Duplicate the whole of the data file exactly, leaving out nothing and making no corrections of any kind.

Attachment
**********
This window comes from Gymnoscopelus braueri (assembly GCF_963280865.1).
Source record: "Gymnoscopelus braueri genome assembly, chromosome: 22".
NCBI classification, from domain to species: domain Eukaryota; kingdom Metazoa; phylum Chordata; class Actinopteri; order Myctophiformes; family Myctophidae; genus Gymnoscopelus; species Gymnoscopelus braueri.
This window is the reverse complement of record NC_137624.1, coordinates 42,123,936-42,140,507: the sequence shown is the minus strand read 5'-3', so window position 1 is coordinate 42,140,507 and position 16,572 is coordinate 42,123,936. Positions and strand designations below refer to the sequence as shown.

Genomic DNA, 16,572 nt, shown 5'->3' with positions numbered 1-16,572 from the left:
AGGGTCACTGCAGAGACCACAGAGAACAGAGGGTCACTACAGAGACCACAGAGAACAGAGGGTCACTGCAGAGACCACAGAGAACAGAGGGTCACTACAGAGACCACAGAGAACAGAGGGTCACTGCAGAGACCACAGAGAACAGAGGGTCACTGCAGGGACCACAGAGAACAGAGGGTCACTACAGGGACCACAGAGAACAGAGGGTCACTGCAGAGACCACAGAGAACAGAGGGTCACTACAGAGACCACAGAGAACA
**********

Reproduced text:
This window comes from Gymnoscopelus braueri (assembly GCF_963280865.1).
Source record: "Gymnoscopelus braueri genome assembly, chromosome: 22".
NCBI classification, from domain to species: domain Eukaryota; kingdom Metazoa; phylum Chordata; class Actinopteri; order Myctophiformes; family Myctophidae; genus Gymnoscopelus; species Gymnoscopelus braueri.
This window is the reverse complement of record NC_137624.1, coordinates 42,123,936-42,140,507: the sequence shown is the minus strand read 5'-3', so window position 1 is coordinate 42,140,507 and position 16,572 is coordinate 42,123,936. Positions and strand designations below refer to the sequence as shown.

Genomic DNA, 16,572 nt, shown 5'->3' with positions numbered 1-16,572 from the left:
AGGGTCACTGCAGAGACCACAGAGAACAGAGGGTCACTACAGAGACCACAGAGAACAGAGGGTCACTGCAGAGACCACAGAGAACAGAGGGTCACTACAGAGACCACAGAGAACAGAGGGTCACTGCAGAGACCACAGAGAACAGAGGGTCACTGCAGGGACCACAGAGAACAGAGGGTCACTACAGGGACCACAGAGAACAGAGGGTCACTGCAGAGACCACAGAGAACAGAGGGTCACTACAGAGACCACAGAGAACA